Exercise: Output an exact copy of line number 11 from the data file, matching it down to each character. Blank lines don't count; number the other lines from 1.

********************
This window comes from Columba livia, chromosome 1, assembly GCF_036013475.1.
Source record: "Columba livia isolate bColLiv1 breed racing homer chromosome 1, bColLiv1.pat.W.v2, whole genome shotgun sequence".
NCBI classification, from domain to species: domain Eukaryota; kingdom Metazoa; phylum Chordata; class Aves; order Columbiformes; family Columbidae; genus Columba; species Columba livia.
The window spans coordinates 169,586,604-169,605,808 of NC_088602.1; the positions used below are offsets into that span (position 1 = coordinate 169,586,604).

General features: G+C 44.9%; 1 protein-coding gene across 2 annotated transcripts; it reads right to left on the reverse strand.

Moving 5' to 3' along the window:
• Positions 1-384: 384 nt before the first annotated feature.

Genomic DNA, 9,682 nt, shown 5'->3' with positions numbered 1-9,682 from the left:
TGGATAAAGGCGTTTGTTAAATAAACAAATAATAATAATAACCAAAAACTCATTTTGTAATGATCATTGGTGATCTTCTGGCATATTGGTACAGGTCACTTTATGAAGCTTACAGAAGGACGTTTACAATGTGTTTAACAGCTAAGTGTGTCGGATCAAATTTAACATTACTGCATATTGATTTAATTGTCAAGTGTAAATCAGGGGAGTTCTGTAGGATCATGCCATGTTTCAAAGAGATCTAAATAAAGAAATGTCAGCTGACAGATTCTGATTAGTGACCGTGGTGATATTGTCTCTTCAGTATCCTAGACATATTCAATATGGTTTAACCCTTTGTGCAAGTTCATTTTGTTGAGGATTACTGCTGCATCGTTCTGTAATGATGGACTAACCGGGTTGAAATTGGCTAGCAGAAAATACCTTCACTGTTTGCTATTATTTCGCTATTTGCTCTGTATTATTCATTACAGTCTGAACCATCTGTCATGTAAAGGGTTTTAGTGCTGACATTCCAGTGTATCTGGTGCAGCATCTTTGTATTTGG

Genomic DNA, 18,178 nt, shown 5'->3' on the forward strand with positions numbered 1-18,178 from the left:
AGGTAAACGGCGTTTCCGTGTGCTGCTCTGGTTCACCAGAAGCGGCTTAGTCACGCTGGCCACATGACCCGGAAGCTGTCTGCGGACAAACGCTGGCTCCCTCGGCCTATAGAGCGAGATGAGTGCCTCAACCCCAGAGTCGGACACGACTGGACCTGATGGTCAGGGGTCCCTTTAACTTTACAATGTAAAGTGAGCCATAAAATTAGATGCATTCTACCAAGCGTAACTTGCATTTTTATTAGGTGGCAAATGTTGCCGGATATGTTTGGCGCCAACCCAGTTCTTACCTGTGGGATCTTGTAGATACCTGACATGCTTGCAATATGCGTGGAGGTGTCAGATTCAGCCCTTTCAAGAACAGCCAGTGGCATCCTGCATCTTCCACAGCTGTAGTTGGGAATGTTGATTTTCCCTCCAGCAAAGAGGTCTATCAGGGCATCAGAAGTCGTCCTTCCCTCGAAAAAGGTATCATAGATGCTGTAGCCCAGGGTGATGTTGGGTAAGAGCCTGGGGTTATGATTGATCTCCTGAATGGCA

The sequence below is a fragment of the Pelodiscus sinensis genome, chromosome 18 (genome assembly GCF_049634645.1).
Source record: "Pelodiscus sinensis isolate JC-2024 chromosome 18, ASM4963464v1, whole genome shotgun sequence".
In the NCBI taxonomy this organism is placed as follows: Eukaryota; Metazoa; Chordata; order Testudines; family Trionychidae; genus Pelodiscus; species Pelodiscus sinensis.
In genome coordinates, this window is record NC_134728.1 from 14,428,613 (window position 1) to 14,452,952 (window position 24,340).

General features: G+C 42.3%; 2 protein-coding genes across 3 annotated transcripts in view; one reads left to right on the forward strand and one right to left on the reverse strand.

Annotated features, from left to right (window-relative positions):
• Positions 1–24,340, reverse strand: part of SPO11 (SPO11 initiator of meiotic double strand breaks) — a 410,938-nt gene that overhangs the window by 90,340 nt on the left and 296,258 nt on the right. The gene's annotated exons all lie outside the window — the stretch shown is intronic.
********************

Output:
AGGTAAACGGCGTTTCCGTGTGCTGCTCTGGTTCACCAGAAGCGGCTTAGTCACGCTGGCCACATGACCCGGAAGCTGTCTGCGGACAAACGCTGGCTCCCTCGGCCTATAGAGCGAGATGAGTGCCTCAACCCCAGAGTCGGACACGACTGGACCTGATGGTCAGGGGTCCCTTTAACTTTACAATGTAAAGTGAGCCATAAAATTAGATGCATTCTACCAAGCGTAACTTGCATTTTTATTAGGTGGCAAATGTTGCCGGATATGTTTGGCGCCAACCCAGTTCTTACCTGTGGGATCTTGTAGATACCTGACATGCTTGCAATATGCGTGGAGGTGTCAGATTCAGCCCTTTCAAGAACAGCCAGTGGCATCCTGCATCTTCCACAGCTGTAGTTGGGAATGTTGATTTTCCCTCCAGCAAAGAGGTCTATCAGGGCATCAGAAGTCGTCCTTCCCTCGAAAAAGGTATCATAGATGCTGTAGCCCAGGGTGATGTTGGGTAAGAGCCTGGGGTTATGATTGATCTCCTGAATGGCA